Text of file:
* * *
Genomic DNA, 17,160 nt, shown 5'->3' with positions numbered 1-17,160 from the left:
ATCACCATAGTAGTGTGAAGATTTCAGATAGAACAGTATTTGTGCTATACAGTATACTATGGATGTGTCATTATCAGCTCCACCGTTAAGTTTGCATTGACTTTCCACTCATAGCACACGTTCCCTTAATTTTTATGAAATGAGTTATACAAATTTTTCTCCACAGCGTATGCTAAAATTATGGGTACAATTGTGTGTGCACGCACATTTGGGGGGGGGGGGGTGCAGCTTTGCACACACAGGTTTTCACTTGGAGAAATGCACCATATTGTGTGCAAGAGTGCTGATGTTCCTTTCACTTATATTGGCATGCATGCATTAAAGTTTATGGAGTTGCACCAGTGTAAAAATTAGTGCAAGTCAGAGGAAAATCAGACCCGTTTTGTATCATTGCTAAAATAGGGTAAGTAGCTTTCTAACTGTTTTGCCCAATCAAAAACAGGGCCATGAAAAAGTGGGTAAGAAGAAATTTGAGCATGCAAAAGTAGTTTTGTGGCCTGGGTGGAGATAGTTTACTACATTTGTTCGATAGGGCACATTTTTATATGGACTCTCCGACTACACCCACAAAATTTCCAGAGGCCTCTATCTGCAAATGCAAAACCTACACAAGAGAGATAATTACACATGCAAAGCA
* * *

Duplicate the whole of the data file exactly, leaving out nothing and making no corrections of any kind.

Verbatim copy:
Genomic DNA, 17,160 nt, shown 5'->3' with positions numbered 1-17,160 from the left:
ATCACCATAGTAGTGTGAAGATTTCAGATAGAACAGTATTTGTGCTATACAGTATACTATGGATGTGTCATTATCAGCTCCACCGTTAAGTTTGCATTGACTTTCCACTCATAGCACACGTTCCCTTAATTTTTATGAAATGAGTTATACAAATTTTTCTCCACAGCGTATGCTAAAATTATGGGTACAATTGTGTGTGCACGCACATTTGGGGGGGGGGGGGTGCAGCTTTGCACACACAGGTTTTCACTTGGAGAAATGCACCATATTGTGTGCAAGAGTGCTGATGTTCCTTTCACTTATATTGGCATGCATGCATTAAAGTTTATGGAGTTGCACCAGTGTAAAAATTAGTGCAAGTCAGAGGAAAATCAGACCCGTTTTGTATCATTGCTAAAATAGGGTAAGTAGCTTTCTAACTGTTTTGCCCAATCAAAAACAGGGCCATGAAAAAGTGGGTAAGAAGAAATTTGAGCATGCAAAAGTAGTTTTGTGGCCTGGGTGGAGATAGTTTACTACATTTGTTCGATAGGGCACATTTTTATATGGACTCTCCGACTACACCCACAAAATTTCCAGAGGCCTCTATCTGCAAATGCAAAACCTACACAAGAGAGATAATTACACATGCAAAGCA